Overall, even though the Chesnok Red won two of the three tests, we liked the German White best overall. The failure of the Chesnok to roast well was a damaging blow to its overall standings. The Persian Star, while delicious in its own right, wasn’t a winner in any category and had teensy cloves that are impossible to peel. So there you have it: German White it is. In fact, we just placed our order with Seeds of Change for oodles of it for next year.


Filed under 7. July, Garden, Harvested, Lessons Learned, Taste Test, We Grew This

The Lord Giveth And The Lord Taketh Away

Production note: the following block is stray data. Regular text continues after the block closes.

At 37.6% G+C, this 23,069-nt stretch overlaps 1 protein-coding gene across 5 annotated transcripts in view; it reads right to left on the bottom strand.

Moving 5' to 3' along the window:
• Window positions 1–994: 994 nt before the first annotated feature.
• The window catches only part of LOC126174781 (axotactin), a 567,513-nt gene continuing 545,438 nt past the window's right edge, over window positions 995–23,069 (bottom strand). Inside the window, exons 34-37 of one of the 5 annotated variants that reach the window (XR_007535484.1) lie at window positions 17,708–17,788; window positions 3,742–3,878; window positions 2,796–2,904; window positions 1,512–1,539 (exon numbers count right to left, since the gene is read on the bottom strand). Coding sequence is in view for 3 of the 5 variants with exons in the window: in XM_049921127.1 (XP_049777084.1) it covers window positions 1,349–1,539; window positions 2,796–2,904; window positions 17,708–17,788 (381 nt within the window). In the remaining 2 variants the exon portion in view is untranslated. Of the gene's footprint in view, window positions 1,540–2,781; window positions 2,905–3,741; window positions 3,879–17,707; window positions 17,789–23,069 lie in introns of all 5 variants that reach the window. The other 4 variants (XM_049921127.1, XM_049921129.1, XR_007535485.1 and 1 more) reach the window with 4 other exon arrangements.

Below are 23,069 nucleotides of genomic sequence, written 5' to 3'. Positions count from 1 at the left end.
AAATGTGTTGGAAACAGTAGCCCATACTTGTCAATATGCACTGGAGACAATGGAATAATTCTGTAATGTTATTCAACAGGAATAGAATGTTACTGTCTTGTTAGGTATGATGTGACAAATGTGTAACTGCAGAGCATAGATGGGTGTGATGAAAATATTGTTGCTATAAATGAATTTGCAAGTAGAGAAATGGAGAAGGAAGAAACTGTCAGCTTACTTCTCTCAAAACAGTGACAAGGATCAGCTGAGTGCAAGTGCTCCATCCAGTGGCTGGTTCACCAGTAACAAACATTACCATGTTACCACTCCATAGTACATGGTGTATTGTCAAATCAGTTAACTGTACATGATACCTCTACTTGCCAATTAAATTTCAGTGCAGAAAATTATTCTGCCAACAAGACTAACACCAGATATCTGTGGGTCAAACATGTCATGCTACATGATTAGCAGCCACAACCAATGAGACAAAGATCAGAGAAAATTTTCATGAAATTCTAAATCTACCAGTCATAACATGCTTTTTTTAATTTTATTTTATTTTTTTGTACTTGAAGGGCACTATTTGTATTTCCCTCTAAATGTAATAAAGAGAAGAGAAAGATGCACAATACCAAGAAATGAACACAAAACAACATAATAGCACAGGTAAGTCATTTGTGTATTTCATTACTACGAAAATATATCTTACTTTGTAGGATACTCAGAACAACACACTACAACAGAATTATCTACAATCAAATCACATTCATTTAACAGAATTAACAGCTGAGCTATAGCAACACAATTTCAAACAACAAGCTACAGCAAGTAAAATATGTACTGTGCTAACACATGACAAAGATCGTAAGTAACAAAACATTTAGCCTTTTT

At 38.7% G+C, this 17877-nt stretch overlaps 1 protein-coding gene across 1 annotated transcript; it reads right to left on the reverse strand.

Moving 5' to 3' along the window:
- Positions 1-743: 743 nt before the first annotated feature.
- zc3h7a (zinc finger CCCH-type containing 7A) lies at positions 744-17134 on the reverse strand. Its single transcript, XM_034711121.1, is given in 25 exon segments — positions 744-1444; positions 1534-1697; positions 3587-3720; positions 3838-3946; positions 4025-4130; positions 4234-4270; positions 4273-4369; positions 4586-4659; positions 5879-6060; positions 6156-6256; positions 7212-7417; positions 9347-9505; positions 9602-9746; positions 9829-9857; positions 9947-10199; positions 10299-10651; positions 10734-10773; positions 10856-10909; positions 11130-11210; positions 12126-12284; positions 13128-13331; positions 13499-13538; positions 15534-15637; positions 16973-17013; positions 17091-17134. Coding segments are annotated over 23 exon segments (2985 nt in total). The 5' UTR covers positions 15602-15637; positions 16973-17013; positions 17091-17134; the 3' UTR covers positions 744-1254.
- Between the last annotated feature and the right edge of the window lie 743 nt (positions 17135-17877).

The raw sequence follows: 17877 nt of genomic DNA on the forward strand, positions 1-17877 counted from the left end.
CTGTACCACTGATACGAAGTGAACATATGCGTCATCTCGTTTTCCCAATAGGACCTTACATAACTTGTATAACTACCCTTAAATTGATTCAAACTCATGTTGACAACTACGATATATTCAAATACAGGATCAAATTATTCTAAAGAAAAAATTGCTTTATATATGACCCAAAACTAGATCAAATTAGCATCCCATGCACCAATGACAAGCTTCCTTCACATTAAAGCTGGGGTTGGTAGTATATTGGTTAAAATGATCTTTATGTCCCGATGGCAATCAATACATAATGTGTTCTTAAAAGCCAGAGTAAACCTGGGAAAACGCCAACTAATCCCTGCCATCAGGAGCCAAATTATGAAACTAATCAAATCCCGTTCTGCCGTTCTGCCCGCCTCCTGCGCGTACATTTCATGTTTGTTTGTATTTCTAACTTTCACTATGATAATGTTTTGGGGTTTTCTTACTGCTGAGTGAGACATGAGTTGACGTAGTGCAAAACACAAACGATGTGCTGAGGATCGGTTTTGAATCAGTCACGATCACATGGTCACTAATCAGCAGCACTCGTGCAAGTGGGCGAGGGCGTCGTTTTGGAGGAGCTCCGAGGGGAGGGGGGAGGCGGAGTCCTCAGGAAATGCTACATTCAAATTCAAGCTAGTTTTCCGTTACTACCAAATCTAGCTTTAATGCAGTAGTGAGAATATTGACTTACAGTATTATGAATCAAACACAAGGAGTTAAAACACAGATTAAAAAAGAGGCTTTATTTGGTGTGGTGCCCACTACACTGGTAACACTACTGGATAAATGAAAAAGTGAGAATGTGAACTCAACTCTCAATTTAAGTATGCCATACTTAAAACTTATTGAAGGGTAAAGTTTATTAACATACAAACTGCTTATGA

One of the things that I have found most fascinating with our farm share is the different ways that different weather conditions affect different crops. Some years there will be lots of rain in the spring, wiping out, say, the spinach, but leading to happier tomatoes down the line. Or a heat wave will, say, frizzle the snap peas but delight the strawberries.

Farmer Jim and Sherry do such a fantastic job of providing us with a wide array and balance of crops, so it always seems that there’s something thriving in conditions that other things aren’t happy with, and we don’t often consider the way that tumultuous weather can really be devastating to farmers. This week, though, we learned first-hand.